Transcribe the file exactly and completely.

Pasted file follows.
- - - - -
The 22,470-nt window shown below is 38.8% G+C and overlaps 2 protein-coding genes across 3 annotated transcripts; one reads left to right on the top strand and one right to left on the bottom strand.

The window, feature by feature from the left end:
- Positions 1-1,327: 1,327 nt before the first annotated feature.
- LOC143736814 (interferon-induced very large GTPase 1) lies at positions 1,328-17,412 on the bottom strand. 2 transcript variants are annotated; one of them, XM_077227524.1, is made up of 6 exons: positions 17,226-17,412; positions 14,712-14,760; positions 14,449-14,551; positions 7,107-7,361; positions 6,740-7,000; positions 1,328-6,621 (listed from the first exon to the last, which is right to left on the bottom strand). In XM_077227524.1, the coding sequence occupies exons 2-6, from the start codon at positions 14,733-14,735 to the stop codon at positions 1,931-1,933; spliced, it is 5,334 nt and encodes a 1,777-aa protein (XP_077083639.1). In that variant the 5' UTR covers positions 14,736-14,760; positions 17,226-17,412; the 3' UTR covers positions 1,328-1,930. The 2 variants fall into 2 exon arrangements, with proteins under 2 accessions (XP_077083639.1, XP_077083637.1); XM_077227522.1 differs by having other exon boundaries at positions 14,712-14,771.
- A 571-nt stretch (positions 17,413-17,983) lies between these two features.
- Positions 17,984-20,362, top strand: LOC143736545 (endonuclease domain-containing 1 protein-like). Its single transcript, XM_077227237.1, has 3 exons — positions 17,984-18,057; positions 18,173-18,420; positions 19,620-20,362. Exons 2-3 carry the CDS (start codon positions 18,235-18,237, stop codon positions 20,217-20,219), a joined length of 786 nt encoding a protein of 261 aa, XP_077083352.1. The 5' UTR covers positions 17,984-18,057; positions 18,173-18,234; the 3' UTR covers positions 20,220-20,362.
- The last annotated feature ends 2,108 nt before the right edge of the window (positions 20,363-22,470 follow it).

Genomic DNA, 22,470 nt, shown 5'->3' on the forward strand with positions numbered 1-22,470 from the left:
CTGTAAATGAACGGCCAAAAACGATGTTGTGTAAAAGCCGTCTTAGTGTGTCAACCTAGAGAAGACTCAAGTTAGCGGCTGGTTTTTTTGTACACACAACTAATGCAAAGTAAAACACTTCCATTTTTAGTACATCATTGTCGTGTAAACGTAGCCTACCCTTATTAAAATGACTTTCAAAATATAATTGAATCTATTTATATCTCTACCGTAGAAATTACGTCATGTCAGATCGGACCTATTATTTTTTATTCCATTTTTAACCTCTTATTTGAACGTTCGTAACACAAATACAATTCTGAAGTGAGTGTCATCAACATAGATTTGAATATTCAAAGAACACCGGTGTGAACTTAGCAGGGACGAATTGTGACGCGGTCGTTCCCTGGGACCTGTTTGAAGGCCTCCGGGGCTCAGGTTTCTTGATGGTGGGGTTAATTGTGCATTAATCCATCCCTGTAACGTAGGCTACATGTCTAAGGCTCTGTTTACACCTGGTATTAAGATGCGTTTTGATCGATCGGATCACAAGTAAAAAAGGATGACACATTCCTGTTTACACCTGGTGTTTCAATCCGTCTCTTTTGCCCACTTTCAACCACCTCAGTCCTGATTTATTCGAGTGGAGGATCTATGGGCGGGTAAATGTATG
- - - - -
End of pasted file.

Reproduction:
The 22,470-nt window shown below is 38.8% G+C and overlaps 2 protein-coding genes across 3 annotated transcripts; one reads left to right on the top strand and one right to left on the bottom strand.

The window, feature by feature from the left end:
- Positions 1-1,327: 1,327 nt before the first annotated feature.
- LOC143736814 (interferon-induced very large GTPase 1) lies at positions 1,328-17,412 on the bottom strand. 2 transcript variants are annotated; one of them, XM_077227524.1, is made up of 6 exons: positions 17,226-17,412; positions 14,712-14,760; positions 14,449-14,551; positions 7,107-7,361; positions 6,740-7,000; positions 1,328-6,621 (listed from the first exon to the last, which is right to left on the bottom strand). In XM_077227524.1, the coding sequence occupies exons 2-6, from the start codon at positions 14,733-14,735 to the stop codon at positions 1,931-1,933; spliced, it is 5,334 nt and encodes a 1,777-aa protein (XP_077083639.1). In that variant the 5' UTR covers positions 14,736-14,760; positions 17,226-17,412; the 3' UTR covers positions 1,328-1,930. The 2 variants fall into 2 exon arrangements, with proteins under 2 accessions (XP_077083639.1, XP_077083637.1); XM_077227522.1 differs by having other exon boundaries at positions 14,712-14,771.
- A 571-nt stretch (positions 17,413-17,983) lies between these two features.
- Positions 17,984-20,362, top strand: LOC143736545 (endonuclease domain-containing 1 protein-like). Its single transcript, XM_077227237.1, has 3 exons — positions 17,984-18,057; positions 18,173-18,420; positions 19,620-20,362. Exons 2-3 carry the CDS (start codon positions 18,235-18,237, stop codon positions 20,217-20,219), a joined length of 786 nt encoding a protein of 261 aa, XP_077083352.1. The 5' UTR covers positions 17,984-18,057; positions 18,173-18,234; the 3' UTR covers positions 20,220-20,362.
- The last annotated feature ends 2,108 nt before the right edge of the window (positions 20,363-22,470 follow it).

Genomic DNA, 22,470 nt, shown 5'->3' on the forward strand with positions numbered 1-22,470 from the left:
CTGTAAATGAACGGCCAAAAACGATGTTGTGTAAAAGCCGTCTTAGTGTGTCAACCTAGAGAAGACTCAAGTTAGCGGCTGGTTTTTTTGTACACACAACTAATGCAAAGTAAAACACTTCCATTTTTAGTACATCATTGTCGTGTAAACGTAGCCTACCCTTATTAAAATGACTTTCAAAATATAATTGAATCTATTTATATCTCTACCGTAGAAATTACGTCATGTCAGATCGGACCTATTATTTTTTATTCCATTTTTAACCTCTTATTTGAACGTTCGTAACACAAATACAATTCTGAAGTGAGTGTCATCAACATAGATTTGAATATTCAAAGAACACCGGTGTGAACTTAGCAGGGACGAATTGTGACGCGGTCGTTCCCTGGGACCTGTTTGAAGGCCTCCGGGGCTCAGGTTTCTTGATGGTGGGGTTAATTGTGCATTAATCCATCCCTGTAACGTAGGCTACATGTCTAAGGCTCTGTTTACACCTGGTATTAAGATGCGTTTTGATCGATCGGATCACAAGTAAAAAAGGATGACACATTCCTGTTTACACCTGGTGTTTCAATCCGTCTCTTTTGCCCACTTTCAACCACCTCAGTCCTGATTTATTCGAGTGGAGGATCTATGGGCGGGTAAATGTATG